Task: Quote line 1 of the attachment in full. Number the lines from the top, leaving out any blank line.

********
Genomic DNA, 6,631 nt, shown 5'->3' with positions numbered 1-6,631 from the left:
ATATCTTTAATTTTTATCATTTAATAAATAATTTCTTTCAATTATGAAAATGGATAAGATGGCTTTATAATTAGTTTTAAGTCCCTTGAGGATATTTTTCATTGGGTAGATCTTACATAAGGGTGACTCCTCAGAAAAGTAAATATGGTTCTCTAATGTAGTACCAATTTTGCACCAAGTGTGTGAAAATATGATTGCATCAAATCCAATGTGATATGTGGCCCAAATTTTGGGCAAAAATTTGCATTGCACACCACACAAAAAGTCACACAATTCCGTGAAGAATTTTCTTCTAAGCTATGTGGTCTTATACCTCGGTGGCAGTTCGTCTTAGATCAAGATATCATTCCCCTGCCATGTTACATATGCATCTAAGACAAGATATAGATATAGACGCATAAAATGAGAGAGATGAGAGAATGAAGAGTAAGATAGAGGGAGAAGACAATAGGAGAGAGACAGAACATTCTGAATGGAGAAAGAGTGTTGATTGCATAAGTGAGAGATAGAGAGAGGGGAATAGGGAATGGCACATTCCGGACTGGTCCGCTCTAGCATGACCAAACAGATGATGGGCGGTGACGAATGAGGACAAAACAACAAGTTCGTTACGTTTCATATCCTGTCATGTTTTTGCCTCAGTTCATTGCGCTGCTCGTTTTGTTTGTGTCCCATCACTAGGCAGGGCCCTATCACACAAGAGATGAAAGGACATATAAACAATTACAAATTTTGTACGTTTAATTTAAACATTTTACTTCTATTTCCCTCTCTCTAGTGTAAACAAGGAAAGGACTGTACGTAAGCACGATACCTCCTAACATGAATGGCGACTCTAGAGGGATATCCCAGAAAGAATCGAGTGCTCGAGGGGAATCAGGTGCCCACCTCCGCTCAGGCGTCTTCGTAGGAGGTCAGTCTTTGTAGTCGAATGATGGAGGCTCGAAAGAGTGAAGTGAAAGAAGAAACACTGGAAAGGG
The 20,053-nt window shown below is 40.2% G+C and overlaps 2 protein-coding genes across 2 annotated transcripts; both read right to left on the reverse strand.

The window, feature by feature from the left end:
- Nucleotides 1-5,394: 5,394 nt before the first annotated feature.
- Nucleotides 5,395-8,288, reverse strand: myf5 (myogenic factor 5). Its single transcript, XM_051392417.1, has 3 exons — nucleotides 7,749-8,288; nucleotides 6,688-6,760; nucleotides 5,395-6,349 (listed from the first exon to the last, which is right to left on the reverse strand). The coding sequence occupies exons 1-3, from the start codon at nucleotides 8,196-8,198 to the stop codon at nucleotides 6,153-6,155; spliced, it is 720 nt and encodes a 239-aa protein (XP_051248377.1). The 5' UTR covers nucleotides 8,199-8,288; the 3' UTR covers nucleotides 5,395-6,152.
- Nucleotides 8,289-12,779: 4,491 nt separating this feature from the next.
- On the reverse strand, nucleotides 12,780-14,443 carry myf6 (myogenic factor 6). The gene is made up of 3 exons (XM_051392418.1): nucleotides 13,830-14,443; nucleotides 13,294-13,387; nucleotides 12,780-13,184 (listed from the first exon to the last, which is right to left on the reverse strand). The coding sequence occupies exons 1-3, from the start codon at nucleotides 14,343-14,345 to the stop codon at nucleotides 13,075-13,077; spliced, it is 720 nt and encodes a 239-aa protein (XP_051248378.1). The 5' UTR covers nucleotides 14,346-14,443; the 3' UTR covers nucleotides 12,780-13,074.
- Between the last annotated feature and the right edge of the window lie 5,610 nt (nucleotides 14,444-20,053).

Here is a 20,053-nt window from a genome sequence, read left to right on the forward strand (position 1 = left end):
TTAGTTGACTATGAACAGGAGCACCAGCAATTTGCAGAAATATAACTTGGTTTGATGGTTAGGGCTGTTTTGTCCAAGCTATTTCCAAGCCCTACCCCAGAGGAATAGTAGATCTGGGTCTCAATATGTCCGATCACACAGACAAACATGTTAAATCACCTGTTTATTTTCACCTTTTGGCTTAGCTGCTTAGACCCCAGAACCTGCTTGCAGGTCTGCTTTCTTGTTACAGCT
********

Genomic DNA, 6,631 nt, shown 5'->3' with positions numbered 1-6,631 from the left: